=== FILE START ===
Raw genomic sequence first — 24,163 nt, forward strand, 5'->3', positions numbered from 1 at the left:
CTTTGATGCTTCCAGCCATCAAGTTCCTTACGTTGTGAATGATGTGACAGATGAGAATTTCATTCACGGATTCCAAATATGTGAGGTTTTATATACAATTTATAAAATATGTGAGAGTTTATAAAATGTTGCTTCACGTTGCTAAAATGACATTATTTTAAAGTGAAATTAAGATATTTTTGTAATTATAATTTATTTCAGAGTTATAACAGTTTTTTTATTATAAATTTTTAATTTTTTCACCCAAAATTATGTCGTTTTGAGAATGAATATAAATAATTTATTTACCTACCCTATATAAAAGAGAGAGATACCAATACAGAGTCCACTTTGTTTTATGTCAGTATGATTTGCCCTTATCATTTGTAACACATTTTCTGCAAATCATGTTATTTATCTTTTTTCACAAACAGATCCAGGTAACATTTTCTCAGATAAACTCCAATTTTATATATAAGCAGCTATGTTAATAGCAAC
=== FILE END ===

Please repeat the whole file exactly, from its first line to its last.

Raw genomic sequence first — 24,163 nt, forward strand, 5'->3', positions numbered from 1 at the left:
CTTTGATGCTTCCAGCCATCAAGTTCCTTACGTTGTGAATGATGTGACAGATGAGAATTTCATTCACGGATTCCAAATATGTGAGGTTTTATATACAATTTATAAAATATGTGAGAGTTTATAAAATGTTGCTTCACGTTGCTAAAATGACATTATTTTAAAGTGAAATTAAGATATTTTTGTAATTATAATTTATTTCAGAGTTATAACAGTTTTTTTATTATAAATTTTTAATTTTTTCACCCAAAATTATGTCGTTTTGAGAATGAATATAAATAATTTATTTACCTACCCTATATAAAAGAGAGAGATACCAATACAGAGTCCACTTTGTTTTATGTCAGTATGATTTGCCCTTATCATTTGTAACACATTTTCTGCAAATCATGTTATTTATCTTTTTTCACAAACAGATCCAGGTAACATTTTCTCAGATAAACTCCAATTTTATATATAAGCAGCTATGTTAATAGCAAC